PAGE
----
Jennifer Sliko: Using Cli-Fi in Planet Earth at Pennsylvania State University - Harrisburg
About this courseAn introductory level course for non-majors.
Planet Earth course syllabus (Microsoft Word 75kB Sep8 15)
Course goals and content:
Planet Earth is a general education natural science elective. Topics covered in this class include: the scientific method, earthquakes and Earth's interior, Earth spheres, volcanism, rivers and floods, plate tectonics, groundwater, contour maps, climate change, geologic time, and shorelines.
A Success Story in Building Student EngagementI used this module to teach a class of non-science majors about climate change. The students in this class are from all grade levels (freshmen to seniors). Most of the students are traditional students, but about 25% of the students would be considered "non-traditional" (i.e. returning students).
My Experience Teaching with InTeGrate MaterialsI completed each unit as described in the module, but each activity took longer than anticipated. I used 10 hours of class time to complete the module, and I felt like I rushed the students through some of the material. The students really engaged with the short story and could see how it is used as a tool of climate communication.
Relationship of InTeGrate Materials to my Course
I taught this module about half-way through the semester. Before doing this module, the students had previously learned about hypothesis testing and the scientific method, groundwater, rivers, and plate tectonics. The students also wrote an opinion paper on hydraulic fracturing in Pennsylvania before we started this module. Before starting Unit 1, the students read the textbook chapter about climate change.
- Before starting Unit 1, the students were instructed to read the textbook chapter about climate change. On Day 1, I worked through Unit 1, and some students had to finish the climate concept map for homework. On Day 2, the students worked in groups to review each concept map, and each group created a new concept map (based on each student's contribution) and drew the concept map on the board.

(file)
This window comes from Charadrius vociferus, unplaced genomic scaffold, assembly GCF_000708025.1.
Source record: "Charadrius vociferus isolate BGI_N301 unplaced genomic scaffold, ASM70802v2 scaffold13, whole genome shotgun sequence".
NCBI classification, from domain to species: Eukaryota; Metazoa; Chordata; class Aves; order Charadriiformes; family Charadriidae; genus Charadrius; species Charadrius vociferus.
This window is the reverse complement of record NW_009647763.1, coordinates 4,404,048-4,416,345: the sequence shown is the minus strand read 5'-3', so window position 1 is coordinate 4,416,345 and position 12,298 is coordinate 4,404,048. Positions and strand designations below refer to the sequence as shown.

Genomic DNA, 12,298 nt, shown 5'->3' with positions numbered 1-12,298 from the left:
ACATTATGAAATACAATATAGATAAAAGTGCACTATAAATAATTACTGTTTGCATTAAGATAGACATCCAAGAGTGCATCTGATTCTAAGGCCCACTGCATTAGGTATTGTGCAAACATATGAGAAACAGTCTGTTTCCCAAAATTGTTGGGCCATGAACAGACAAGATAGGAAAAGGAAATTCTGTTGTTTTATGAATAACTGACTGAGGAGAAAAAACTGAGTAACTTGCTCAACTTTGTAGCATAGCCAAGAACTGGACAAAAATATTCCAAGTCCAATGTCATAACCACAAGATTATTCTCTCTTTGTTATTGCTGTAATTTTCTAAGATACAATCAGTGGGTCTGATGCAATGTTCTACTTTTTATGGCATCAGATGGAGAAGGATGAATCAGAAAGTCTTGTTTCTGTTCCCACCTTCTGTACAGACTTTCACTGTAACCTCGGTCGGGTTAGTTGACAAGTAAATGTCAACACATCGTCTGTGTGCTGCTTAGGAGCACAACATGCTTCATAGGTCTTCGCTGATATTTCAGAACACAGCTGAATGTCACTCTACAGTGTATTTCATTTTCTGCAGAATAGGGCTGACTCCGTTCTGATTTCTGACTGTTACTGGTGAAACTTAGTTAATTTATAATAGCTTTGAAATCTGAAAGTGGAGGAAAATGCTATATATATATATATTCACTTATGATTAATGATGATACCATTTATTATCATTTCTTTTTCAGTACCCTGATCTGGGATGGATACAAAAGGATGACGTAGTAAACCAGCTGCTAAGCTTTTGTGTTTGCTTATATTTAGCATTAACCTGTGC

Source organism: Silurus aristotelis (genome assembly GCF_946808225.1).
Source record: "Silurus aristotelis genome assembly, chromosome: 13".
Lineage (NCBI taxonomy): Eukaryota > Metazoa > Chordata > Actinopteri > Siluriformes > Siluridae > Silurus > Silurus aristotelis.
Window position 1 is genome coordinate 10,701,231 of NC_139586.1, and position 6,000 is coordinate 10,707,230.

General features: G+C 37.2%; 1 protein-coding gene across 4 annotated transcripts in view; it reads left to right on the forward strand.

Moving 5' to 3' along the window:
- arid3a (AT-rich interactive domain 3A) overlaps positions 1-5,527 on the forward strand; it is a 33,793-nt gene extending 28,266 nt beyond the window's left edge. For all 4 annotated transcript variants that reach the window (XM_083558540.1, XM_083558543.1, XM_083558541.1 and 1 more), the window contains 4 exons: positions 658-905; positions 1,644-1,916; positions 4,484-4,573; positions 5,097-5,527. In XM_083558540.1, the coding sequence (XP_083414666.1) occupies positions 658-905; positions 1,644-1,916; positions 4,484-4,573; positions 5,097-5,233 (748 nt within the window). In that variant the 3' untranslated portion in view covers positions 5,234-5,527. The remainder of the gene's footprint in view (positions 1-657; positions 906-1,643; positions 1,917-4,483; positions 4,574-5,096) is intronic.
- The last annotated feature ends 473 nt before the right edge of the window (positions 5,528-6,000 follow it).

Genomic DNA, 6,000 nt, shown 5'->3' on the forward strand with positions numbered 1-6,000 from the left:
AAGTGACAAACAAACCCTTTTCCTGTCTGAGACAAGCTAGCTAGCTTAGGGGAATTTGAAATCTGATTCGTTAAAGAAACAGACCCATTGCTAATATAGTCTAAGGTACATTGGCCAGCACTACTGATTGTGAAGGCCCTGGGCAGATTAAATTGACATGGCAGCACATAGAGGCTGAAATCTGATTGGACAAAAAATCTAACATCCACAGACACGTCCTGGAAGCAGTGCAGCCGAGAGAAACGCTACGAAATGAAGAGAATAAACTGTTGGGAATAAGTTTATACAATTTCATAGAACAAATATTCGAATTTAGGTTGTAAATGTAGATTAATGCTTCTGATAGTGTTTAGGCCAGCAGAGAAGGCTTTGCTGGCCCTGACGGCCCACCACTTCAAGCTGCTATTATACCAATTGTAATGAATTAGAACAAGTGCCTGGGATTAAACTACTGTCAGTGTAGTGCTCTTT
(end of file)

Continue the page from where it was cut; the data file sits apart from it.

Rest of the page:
- For the second part of Day 2, we worked on Unit 2. The groups reviewed each other's graphs (previously completed as homework) and made notes for the blogs. Blogs were then assigned for homework, in addition to reading the assigned readings for Unit 3.
- On Day 3 (second week), we covered Unit 3 by reviewing literary terms and the students each worked on the different literary genres. This unit took 2 hours to complete.
- On Day 4, we covered Unit 4 as the students discussed the short story (which they had previously read for homework). This unit also took 2 hours to complete.
- We spent an entire 2-hour class period completing Unit 5 as a gallery walk.
The students completed each of the assessments as they are described in each unit. However, while completing this module, the students completed more homework than I typically give in class (the students were not used to doing the extra work).
The summative assessment was given as a take-home assignment, and the students had one week to complete the assignment. While some students did well on the summative assessment, others had clearly put in minimal effort the night before the assignment was due.
I wanted to use this module to teach my students about climate change. While my students did learn about climate change (based on exam scores), they also learned about climate change communication. Based on their performance in Unit 5, I think they understood when it is appropriate to use the different forms of communication covered in different situations. Also, at the end of the module, my students understood the difference between pathos, logos, and ethos, which was an unexpected, but welcome, outcome.